The Barbarian Nurseries: A Novel - H├ęctor Tobar

 I took a break from reading Buddenbrooks, Thomas Mann's early 20th Century tome about the collapse of an German family, to read about a modern Californian family's demise. Because we live in a time of hyper-descent, it takes the Torres-Thompson family less than a decade to accomplish what Buddenbrooks did over three generations. This particular story concerns the fallout from economic malaise on the lives of a pampered family living in a gated community by the sea. Their stoic Mexican housekeeper, who battles in isolation against their domestic disharmony, is drawn into a reluctant intimacy with the children, when each parent flees separately after an epic battle over money. With her limited English and a naive viewpoint about familial stability, Araceli sets forth with the two children to find an estranged grandfather in the teeming urban landscape of Los Angeles, with nothing but a faded photograph and a scribbled address as her guide. Imagine Huck Finn and Jim riding suburban transport into the heartland.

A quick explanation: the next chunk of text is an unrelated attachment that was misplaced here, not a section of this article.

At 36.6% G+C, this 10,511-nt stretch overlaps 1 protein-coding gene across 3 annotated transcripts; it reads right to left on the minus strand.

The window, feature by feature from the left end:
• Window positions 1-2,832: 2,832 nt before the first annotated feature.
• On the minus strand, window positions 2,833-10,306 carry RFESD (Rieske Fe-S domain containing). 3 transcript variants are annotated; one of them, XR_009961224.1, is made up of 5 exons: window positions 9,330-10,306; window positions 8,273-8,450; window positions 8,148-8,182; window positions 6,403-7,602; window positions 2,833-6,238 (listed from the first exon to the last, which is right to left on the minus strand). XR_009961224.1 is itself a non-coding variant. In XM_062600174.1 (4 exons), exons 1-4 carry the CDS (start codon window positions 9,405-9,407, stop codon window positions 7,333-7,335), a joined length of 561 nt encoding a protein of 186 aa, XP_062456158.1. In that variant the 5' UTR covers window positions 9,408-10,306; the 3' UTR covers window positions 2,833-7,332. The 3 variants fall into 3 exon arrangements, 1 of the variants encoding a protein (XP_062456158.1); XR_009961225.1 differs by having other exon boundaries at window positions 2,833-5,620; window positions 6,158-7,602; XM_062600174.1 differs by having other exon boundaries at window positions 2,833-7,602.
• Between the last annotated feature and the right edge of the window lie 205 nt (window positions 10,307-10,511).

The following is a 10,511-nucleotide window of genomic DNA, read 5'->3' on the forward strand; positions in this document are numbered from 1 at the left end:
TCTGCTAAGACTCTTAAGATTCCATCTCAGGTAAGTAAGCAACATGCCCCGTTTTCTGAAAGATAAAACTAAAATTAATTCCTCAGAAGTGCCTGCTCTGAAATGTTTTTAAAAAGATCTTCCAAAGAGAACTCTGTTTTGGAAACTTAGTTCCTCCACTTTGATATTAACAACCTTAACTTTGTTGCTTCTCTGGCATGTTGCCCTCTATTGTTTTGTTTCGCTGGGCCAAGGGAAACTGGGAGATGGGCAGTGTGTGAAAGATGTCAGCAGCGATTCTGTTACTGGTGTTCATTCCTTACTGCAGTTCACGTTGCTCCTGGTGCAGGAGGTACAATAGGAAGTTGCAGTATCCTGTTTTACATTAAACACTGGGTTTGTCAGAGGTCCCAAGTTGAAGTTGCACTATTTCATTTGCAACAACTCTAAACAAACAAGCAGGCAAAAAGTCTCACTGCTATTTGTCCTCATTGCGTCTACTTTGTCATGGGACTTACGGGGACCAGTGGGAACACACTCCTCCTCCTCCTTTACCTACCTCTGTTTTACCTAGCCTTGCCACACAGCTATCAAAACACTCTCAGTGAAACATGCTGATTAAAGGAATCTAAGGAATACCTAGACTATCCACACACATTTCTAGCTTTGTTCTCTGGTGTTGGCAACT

The boys, Orange County aristocrats, try to make sense out of what they encounter by referencing an fantasy-adventure series. Their parents' eventual return leads to a terrifying police chase and trumped-up charges against the housekeeper, whose case becomes a cause célèbre for the newly-empowered Latino community and pits her against the xenophobic establishment. It all sounds terribly exciting and relevant but a lot of it depends on implausible plot twists and it suffers from a diminishing sense of danger as the resolution becomes obvious. The title may be an ironic reference to the legions of undocumented immigrants who inspire fear and distrust as a group while, as individuals, they toil daily to care for our homes, gardens and children. Some of the dialogue is written in Spanish. This serves to accentuate the conflict that immigration provokes in our national conversation. Hector Tobar, a Pulitzer Prize winning journalist, has written an engrossing tale about America's most polarizing issue, but in the end, his contribution seems as mired in ambivalence as it is for everyone else.